Required field
Required field
Required field
Required field
• Set up your own cloud-native simulation in minutes.

• Documentation

# Rotating Motion

The rotating motion boundary condition is used to define a rigid body rotation of the assigned entities. The user can define the rotation axis, the base point, and the rotation angle. Each component can be defined with a formula or table input.

This boundary condition is only available for static, dynamic, and thermomechanical analysis types. Find below its formulation and the required inputs.

If $$\mathbf{R}_{\theta}^{a}$$ denotes the rotation matrix of a general rotation about the axis $$a$$ with an angle of $$\theta$$, then the displacement $$\vec u$$ of a point $$\vec X$$ is calculated as:

$$\vec{u} = \mathbf{R}_{\theta}^{a} \cdot (\vec{X}- \vec{P}_0) + \vec{P} -\vec{X}$$

where $$\vec P$$  denotes the axis base point and $$\vec {P}_0$$ is the position at time $$t = 0$$.

## Base Point

This point is the base point for the rotation axis. A possible movement of the base point regarding the initial position at time $$t = 0$$ during the rotation process is taken into account.

## Rotation Axis

The rotation axis is defined by its three components in the global coordinate system. The right-hand rule applies, to determine the direction of the rotation.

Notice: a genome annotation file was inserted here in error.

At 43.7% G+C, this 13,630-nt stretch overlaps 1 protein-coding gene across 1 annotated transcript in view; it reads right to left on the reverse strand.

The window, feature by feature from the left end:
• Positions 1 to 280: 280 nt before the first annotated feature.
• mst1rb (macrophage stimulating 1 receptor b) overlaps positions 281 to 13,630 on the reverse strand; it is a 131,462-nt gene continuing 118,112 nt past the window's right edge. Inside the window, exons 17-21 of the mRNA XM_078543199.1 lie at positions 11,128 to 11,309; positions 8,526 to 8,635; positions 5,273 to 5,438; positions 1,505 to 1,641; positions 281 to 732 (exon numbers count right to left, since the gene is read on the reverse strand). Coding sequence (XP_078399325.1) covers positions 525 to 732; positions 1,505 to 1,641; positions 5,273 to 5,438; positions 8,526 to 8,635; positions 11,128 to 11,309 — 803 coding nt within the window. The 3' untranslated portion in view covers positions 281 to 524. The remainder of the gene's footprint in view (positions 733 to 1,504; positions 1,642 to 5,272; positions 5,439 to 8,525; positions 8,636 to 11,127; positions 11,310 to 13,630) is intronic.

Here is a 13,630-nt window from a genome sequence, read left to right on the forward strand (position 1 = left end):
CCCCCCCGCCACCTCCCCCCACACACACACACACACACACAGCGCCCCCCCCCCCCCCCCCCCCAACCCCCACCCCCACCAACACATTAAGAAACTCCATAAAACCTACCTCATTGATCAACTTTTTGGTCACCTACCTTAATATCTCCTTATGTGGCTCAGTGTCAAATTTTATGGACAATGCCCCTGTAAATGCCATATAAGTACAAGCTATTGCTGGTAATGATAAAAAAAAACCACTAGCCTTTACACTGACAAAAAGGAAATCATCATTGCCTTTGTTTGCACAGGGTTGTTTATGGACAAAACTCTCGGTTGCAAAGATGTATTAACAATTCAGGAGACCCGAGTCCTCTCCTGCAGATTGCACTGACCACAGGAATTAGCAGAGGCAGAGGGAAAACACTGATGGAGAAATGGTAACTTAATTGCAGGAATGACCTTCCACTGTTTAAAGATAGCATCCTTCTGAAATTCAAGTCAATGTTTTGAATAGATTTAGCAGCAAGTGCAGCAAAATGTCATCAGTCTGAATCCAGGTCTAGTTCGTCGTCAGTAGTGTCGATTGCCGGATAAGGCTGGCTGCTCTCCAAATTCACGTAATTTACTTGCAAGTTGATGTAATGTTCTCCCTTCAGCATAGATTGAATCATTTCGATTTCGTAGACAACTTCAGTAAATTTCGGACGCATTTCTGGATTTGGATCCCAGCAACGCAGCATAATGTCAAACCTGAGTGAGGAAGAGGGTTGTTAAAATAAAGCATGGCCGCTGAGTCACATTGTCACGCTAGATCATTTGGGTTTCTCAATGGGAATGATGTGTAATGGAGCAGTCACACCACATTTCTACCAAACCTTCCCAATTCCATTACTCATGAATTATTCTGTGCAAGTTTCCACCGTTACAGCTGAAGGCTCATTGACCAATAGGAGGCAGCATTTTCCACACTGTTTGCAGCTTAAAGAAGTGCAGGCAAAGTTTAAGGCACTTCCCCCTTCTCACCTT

Important

If a component of the rotation axis is input via formula or table, then the user has to make sure that the length of the axis vector is always positive.

## Rotation Angle

The rotation angle is defined in a mathematical positive sense around the rotation axis. The input can be in $$rad$$ or degrees.

Important

If a continuous, transient rotation is required, then the rotation angle has to be given either as a formula or table value.

## Example

In the example below, a unit cube is rotated around the z-axis. The base point is moving in positive z-direction at 1 $$m/s$$.

The bottom face was assigned and the corresponding settings were:

• Base Point: $$(0, 0, t)$$. This causes the cube to translate in the positive z-direction, at 1 $$m/s$$;
• Rotation axis: $$(0, 0, 1)$$;
• Rotation angle: $$2.\pi.t$$, representing a continuous rotating velocity of 60 rotations per minute around the z-axis.

The video below shows the result of a simulation with the described boundary condition: